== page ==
In our game, accuracy isn't built in. We shoot single action revolvers with fixed sights and wax bullet ammo, not a good combination for nit-picking accuracy. MOA isn't even in our thesaurus. A hit is a hit, and that's all that matters. Speed is important, because whoever hits the target first gets the winning shot. But, that qualifier above "whoever hits the target" is the important thing.
It's a truism that as the speed increases, the hit ratio goes down. In this game, we rate a shooter by speed. If most of his hits are in the 3/10ths range, we call him a 3-shooter. If most of his hits are in the half-second range, we call him a 5-shooter. Almost every gunner, when they begin this game, quickly gets down to below a second. That a big milestone, and normally happens after the first or second practice session. I say "most", because some folks have trouble putting it together, but vast majority get down under a second fairly quickly. After my introduction to the game, I was stuck in the 7s for a year or longer. Now, during practice, I'm hitting in the 6s and flirting with the 5s. This is my second year in this game.
In this game, only hits matter, and while everyone likes to go fast, it's not always the quickest who brings home the trophies. Sometimes, the very expedient of hitting the target will take you to the winner's braket, and that was never more apparent than yesterday, at the Southern Territorials in Amarillo, TX.
I didn't get to attend, but some very good friends were there, and FaceBook lit up as they got to the finals. I knew the manes of most of the shooters, but one name, J.B. Steele was a mystery. I asked Belle if she had heard of J.B. Steele, and no, she had not.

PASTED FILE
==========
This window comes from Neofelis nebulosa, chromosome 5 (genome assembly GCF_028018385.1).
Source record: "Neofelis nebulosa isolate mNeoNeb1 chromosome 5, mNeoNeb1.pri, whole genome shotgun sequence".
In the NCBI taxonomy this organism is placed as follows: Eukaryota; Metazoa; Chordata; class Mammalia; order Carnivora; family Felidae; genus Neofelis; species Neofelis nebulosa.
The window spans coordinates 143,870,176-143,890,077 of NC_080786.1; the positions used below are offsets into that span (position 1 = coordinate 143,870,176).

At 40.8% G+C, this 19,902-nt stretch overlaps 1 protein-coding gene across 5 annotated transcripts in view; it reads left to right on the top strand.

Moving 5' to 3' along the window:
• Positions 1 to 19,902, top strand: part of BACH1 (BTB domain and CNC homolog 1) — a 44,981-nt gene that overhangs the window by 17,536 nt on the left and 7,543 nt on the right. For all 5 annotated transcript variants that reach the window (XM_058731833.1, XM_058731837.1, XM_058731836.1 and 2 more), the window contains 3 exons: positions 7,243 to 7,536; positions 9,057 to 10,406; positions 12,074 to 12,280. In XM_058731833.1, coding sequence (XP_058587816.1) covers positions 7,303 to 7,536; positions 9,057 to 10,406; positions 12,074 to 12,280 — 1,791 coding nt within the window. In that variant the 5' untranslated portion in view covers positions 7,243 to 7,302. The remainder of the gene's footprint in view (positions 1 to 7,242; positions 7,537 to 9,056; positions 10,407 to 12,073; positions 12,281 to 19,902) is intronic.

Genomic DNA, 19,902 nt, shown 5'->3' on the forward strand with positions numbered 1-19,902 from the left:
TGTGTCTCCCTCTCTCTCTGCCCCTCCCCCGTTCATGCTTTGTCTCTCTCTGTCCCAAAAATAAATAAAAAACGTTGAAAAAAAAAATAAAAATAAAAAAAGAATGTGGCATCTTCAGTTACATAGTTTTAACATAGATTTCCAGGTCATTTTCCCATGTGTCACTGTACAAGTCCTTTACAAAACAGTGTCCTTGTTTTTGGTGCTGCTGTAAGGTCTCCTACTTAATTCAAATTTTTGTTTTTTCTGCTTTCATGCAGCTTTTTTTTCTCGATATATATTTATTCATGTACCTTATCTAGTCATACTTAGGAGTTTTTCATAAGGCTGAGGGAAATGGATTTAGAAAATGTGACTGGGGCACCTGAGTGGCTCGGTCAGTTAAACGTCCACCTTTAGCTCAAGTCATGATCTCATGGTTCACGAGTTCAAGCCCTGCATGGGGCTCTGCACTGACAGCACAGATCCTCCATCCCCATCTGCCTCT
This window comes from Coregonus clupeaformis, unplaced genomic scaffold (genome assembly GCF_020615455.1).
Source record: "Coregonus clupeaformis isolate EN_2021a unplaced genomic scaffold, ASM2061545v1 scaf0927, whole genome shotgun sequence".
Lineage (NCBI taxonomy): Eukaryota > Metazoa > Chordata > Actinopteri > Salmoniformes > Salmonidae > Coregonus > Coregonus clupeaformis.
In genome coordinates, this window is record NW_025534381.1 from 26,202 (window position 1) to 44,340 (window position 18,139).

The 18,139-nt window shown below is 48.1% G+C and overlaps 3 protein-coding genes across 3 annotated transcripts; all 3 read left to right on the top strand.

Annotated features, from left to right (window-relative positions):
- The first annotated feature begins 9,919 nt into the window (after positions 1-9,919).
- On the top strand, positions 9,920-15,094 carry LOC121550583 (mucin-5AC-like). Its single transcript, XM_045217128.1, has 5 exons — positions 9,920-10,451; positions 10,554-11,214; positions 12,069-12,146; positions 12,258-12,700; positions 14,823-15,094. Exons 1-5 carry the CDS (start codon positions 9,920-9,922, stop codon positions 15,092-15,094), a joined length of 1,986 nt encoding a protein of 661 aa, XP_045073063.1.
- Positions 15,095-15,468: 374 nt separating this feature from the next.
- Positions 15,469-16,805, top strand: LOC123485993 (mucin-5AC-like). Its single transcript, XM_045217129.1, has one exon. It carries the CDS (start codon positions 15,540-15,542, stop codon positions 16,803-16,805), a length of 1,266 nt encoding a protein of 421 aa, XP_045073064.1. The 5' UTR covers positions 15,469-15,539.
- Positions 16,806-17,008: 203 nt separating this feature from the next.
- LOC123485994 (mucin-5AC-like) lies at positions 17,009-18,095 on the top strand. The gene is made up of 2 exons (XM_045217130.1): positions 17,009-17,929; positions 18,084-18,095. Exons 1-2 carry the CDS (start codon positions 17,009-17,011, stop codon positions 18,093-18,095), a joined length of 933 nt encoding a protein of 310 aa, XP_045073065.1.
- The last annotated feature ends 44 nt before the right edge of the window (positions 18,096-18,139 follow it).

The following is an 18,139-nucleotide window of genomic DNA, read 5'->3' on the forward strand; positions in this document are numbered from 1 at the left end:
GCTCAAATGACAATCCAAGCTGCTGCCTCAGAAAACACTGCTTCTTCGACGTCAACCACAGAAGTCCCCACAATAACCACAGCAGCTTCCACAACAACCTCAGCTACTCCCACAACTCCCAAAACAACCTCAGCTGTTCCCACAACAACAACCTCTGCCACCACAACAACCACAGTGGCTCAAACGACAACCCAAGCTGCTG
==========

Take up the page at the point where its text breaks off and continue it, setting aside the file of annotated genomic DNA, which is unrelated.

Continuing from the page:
Plain Jane, our current national champion, was live-streaming the finals, and I was surprised when I heard the announcer calling times. "We've got no hit on lane five, but a .763 on lane 6"
I told Belle, "Come watch! There's some guy in the finals shooting 7s."
I full-screened the computer, and we watched. Against very fast shooters, there was J.B. Steele, We watched in awe as he put away some very good shooters. He just stood there calmly, against the best in the sport, hitting the plate with monotonous regularity, and getting three winning shots before the other guys.
Our finals matches are double-elimination. You've got to lose twive before you're out, and as the fast shooters faded away, there stood J.B. Steele, hitting the plate and sending the fast guns into the bleachers. As the match progressed, we learned that J.B. Steele is a brand-new shooter and that this was his first sanctioned shoot. Then it came down to the last two shooters. J.B Steele was clean, and Parttime had one X. Parttime is arguably the fastest gun in Texas. He's also a staunch competitor, a heck of a nice guy, and a personal friend. Of course, I was rooting for Parttime, but I had to gie J.B. Steele his due. He had stood there against some very good guns, and put them away, one at a time.
And, it finally came down to the last shot. Paartime had beaten Steele once, so they switched lanes to do it again. Each competitor had one X, and this match would decide it. The drama was high, and the sension was thick. J.B.Steele was on fire, and Parttime was hitting quick. The match came down to a 2-2 matchup, and on the final shot, both shooters hit the target. Partime did it a little quicker, and got the blinking light.
Congratulations, Parttime on becoming the Southern Territorials Champion. But, congrats to J.B. Steele as well. It was a solid performance against very good shooters, and proves what Wyatt Earp said famously so long ago. "Speed it fine, but accuracy is final."